These observations are not new. Historically students rarely laid out their theses Hodge , and today many universities still have fixed guidelines within which candidates are expected to operate. By extension, most academic journals still have their typographical voices prescribed by editors. Normally, what scholars write is formatted in a pre-set visual dialect before it is released for public consumption.

Extending the notion of ‘text’: the visual and performing arts doctoral thesis

In considering this issue, this article employs a case study methodology. Although the use of typographic design is not a ubiquitous practice in higher research degree exegeses, it is becoming increasingly evident in the fields of creative writing, architecture and visual communication design Ings In the broader domain, Ravelli and Starfield note that it builds upon emerging approaches adopted in wider academic scholarship. A case study methodology is useful because it can be used to consider a distinct participant pool, drawing conclusions only about that group and only within a defined context.

Anchored in real life Flyvbjerg , suggests that the case study can be employed to illuminate and explicate a subject and its related contextual conditions Thomas Because a case study does not seek to produce either generalisable, transferable truths, or cause—effect relationships, its usefulness lies in its ability to consider and describe what is existing and evident Feagin Accordingly such emphasis may open spaces, trajectories and encounters that had not been previously envisaged or imagined.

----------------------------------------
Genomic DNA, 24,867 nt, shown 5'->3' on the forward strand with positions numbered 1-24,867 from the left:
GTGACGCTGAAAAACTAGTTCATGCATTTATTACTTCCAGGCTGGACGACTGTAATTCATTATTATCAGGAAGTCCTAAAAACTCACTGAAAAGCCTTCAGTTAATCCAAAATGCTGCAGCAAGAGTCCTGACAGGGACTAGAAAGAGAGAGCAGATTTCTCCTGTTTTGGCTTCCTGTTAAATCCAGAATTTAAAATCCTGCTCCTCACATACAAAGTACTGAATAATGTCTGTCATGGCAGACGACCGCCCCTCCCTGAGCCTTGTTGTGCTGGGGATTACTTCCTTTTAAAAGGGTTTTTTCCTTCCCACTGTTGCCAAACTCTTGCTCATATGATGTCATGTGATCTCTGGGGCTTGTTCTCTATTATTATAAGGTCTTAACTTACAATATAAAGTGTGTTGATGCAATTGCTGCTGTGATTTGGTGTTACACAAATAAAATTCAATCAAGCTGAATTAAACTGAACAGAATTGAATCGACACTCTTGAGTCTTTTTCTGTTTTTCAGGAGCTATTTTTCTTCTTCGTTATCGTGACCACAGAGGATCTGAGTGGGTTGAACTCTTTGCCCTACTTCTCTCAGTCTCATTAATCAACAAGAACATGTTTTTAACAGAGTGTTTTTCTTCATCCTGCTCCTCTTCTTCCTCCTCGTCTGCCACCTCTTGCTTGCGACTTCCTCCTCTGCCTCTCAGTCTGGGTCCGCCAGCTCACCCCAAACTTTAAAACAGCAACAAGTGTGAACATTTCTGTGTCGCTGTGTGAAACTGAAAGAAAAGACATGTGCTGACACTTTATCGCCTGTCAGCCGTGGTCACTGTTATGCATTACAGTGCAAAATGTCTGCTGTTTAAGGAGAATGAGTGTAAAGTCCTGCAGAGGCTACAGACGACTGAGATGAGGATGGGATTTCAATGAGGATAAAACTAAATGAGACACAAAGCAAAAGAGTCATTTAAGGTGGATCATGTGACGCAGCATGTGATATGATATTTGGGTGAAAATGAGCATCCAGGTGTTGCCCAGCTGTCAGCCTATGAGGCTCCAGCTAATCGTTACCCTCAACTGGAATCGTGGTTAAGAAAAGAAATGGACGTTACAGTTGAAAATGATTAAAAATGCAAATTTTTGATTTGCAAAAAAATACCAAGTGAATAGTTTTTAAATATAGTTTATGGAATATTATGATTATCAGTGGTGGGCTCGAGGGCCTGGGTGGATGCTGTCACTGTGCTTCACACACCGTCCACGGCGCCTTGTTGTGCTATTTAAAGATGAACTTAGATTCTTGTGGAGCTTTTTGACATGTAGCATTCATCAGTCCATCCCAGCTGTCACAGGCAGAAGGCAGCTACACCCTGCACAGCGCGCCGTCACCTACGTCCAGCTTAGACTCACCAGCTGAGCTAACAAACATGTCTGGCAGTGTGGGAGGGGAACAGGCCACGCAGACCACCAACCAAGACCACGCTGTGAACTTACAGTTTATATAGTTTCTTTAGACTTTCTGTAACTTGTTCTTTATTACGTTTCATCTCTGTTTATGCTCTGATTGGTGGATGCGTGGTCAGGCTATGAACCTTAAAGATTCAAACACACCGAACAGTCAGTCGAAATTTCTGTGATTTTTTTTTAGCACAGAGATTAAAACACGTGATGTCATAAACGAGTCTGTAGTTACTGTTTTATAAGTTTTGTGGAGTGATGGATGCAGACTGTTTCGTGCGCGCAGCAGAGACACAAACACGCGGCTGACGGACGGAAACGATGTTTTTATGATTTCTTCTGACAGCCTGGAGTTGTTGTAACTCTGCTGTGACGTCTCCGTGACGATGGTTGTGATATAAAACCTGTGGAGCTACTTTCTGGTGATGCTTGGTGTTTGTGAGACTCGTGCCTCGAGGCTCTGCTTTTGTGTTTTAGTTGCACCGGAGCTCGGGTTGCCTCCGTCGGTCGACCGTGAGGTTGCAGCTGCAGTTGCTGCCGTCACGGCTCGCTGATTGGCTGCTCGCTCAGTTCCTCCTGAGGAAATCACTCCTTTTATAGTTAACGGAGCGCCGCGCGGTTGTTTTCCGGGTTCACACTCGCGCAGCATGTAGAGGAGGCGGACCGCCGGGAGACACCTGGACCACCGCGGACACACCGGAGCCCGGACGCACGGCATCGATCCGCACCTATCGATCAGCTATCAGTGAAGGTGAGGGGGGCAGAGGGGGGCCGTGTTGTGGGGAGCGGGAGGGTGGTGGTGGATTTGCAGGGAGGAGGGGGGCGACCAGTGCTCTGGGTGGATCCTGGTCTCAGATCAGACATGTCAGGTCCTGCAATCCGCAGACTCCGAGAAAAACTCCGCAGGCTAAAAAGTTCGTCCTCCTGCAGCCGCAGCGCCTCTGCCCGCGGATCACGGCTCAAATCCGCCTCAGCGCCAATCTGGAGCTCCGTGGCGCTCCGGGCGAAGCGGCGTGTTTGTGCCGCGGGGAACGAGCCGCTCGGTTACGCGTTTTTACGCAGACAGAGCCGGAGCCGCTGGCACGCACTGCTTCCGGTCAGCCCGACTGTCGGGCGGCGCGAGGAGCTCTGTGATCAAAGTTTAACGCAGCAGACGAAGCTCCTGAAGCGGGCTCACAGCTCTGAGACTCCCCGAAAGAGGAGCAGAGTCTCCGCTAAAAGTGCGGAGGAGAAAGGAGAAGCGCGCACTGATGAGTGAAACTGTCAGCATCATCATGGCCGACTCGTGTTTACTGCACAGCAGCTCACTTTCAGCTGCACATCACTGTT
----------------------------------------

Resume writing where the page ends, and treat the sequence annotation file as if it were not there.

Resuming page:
By exploring pedagogically such meaning making possibilities we have the ability to significantly enrich processes of writing. When we talk about designing such a voice, we are considering not only letterforms but also a range of other factors including spacing tracking, kerning and leading [1] , justification and line set, emphasis weight, size , and complementary relationships. These issues are integral to how visual communication designers construct written text.